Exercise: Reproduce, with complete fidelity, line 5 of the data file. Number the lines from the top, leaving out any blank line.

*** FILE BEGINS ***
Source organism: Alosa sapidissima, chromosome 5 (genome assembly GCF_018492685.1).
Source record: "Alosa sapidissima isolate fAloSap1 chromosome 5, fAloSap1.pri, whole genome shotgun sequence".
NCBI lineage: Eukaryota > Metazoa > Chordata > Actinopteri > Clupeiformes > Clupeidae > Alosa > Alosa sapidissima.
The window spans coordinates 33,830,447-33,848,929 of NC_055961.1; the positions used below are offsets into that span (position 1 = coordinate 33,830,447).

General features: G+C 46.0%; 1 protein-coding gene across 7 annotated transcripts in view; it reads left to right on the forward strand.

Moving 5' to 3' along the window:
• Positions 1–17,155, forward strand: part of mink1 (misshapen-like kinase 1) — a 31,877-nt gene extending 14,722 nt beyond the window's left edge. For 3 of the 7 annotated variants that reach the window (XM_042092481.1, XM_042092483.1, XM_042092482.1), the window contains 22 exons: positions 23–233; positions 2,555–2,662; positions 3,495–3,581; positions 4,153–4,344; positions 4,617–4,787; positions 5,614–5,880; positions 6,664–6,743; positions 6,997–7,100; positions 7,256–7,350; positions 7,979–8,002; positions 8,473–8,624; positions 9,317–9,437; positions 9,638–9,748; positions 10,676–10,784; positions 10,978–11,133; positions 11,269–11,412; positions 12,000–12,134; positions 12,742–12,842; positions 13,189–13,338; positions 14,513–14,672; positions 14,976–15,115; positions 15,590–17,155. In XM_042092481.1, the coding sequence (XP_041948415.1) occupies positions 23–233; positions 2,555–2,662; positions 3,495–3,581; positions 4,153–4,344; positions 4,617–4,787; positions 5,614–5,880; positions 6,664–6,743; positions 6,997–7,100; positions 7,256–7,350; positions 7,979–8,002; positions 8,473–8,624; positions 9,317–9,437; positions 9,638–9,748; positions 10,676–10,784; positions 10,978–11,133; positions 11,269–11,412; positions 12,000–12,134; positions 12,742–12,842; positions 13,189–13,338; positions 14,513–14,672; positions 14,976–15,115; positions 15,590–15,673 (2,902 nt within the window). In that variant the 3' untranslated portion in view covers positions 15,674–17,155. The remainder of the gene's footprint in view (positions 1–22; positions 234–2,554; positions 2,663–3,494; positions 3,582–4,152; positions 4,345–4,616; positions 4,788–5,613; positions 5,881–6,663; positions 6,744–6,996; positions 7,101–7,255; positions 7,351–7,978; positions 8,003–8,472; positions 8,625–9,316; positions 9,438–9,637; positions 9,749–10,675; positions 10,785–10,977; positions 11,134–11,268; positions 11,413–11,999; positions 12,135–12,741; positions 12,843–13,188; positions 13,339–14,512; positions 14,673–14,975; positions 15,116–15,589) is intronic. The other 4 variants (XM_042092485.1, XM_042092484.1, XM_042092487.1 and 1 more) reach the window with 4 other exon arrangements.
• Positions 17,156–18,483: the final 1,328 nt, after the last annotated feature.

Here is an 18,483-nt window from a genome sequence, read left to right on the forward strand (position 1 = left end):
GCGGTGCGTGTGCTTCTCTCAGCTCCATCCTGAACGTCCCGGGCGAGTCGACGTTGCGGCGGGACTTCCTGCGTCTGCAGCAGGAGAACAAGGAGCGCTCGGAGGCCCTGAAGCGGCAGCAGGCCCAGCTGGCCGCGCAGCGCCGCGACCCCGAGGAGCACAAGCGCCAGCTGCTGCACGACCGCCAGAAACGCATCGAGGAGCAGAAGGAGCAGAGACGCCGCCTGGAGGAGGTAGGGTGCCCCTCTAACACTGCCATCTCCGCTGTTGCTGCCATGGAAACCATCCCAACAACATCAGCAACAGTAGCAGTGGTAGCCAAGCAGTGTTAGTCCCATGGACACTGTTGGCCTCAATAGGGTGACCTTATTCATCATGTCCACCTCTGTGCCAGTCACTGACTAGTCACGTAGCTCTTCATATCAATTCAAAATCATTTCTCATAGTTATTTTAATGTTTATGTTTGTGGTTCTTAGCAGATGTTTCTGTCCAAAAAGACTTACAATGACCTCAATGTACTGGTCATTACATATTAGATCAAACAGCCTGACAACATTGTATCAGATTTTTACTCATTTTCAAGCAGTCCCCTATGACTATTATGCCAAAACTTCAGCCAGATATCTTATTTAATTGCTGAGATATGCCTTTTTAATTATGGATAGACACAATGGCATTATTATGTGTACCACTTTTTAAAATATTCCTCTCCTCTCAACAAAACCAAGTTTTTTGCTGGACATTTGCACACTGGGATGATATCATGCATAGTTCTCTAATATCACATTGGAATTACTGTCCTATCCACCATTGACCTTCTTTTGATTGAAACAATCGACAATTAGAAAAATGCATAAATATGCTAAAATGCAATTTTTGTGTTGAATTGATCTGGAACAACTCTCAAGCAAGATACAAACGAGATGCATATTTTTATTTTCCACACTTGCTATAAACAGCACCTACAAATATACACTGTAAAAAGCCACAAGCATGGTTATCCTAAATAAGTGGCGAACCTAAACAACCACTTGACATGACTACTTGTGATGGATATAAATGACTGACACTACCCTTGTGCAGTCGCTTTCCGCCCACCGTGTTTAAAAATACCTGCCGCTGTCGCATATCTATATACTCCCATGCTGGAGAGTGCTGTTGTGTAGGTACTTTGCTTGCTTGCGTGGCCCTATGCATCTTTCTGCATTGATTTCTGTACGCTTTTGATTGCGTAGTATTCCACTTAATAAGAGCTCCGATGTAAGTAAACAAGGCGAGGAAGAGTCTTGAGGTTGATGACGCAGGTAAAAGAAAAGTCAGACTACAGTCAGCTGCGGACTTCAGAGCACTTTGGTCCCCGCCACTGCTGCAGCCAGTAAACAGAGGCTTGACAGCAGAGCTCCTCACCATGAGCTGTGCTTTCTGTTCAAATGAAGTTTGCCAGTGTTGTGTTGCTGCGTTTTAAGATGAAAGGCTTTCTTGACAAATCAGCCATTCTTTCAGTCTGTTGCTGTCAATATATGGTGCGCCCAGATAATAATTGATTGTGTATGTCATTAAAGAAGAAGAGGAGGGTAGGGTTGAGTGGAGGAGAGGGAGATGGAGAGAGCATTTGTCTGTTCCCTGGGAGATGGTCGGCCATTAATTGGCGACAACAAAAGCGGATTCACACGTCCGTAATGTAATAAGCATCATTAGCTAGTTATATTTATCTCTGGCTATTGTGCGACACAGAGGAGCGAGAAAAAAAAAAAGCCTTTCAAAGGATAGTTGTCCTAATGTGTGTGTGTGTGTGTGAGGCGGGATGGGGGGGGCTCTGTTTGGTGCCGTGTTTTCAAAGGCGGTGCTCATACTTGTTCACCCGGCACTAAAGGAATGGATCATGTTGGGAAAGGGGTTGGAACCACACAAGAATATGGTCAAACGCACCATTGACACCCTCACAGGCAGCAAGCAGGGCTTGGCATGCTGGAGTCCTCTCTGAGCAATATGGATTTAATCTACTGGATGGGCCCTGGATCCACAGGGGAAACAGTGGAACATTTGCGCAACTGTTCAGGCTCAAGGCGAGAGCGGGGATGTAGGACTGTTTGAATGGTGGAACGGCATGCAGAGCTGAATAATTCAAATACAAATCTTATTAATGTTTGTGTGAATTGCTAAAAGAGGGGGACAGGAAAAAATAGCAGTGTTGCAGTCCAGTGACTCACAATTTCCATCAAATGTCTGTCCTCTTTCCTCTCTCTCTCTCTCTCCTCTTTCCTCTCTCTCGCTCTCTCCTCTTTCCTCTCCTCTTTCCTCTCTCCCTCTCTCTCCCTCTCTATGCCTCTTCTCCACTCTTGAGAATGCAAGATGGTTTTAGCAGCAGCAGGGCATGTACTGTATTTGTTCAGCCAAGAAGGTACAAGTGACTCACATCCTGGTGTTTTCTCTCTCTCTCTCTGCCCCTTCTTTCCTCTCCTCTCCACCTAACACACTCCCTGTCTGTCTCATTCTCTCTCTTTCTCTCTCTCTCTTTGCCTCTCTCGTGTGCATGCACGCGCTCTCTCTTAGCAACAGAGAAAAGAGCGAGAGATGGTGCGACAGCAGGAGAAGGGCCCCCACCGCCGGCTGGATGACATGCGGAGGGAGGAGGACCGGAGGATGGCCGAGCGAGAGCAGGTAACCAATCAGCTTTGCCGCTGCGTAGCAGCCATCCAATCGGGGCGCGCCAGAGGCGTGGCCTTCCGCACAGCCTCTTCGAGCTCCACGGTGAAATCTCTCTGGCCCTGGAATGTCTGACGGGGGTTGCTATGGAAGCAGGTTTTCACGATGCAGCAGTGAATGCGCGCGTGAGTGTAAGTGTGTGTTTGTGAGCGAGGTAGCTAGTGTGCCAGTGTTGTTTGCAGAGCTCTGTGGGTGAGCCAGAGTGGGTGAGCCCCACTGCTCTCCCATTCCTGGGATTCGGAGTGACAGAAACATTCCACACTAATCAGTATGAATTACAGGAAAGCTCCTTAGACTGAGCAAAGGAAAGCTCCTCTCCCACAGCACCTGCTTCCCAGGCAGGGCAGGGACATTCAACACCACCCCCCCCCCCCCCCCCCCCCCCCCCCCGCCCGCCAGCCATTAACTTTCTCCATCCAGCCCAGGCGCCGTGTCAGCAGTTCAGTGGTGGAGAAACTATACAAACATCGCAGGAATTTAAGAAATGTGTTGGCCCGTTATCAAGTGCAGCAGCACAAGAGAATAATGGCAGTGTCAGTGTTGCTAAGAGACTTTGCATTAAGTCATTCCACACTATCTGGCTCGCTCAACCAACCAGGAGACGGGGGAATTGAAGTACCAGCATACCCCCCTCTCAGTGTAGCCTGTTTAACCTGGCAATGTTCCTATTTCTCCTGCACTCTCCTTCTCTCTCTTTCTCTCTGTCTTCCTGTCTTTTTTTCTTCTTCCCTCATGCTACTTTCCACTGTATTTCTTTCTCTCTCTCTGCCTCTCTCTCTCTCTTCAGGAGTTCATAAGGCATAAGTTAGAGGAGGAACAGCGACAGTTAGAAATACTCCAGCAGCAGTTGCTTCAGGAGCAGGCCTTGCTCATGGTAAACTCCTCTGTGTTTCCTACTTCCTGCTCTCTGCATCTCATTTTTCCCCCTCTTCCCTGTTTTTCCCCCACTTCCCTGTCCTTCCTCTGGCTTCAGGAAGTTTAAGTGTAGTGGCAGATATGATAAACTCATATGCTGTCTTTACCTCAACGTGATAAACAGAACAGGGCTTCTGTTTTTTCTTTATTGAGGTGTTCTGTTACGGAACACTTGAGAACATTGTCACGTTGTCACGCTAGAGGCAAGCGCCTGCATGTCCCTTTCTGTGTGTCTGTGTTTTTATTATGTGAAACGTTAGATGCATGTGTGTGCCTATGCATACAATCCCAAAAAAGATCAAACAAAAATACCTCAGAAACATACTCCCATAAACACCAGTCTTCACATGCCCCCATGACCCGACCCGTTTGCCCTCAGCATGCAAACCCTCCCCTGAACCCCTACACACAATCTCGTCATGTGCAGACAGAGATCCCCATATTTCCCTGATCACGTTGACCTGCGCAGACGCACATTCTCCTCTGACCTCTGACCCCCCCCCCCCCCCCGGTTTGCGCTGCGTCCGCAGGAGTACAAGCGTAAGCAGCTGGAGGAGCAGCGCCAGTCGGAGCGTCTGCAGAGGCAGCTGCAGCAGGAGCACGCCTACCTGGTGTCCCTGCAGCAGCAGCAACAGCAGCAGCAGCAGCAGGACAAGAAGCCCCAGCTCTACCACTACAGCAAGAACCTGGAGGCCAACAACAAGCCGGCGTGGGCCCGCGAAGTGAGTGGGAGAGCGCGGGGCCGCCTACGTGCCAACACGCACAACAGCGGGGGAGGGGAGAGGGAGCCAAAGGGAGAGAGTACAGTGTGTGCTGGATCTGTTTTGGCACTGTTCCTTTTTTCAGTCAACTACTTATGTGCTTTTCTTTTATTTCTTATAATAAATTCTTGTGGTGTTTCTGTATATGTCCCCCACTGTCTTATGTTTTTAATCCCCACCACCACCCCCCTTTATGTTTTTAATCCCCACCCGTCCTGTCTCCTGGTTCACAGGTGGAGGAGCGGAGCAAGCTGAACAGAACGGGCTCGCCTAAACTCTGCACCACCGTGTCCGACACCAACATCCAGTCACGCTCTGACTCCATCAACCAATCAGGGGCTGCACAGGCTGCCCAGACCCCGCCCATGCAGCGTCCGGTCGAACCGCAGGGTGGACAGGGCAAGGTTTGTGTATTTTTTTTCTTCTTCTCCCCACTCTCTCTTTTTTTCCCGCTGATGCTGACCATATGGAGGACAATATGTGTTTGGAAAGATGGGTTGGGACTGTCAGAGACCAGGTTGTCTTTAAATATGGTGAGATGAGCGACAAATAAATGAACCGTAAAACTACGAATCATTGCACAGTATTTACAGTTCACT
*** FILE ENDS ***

General features: G+C 46.0%; 1 protein-coding gene across 7 annotated transcripts in view; it reads left to right on the forward strand.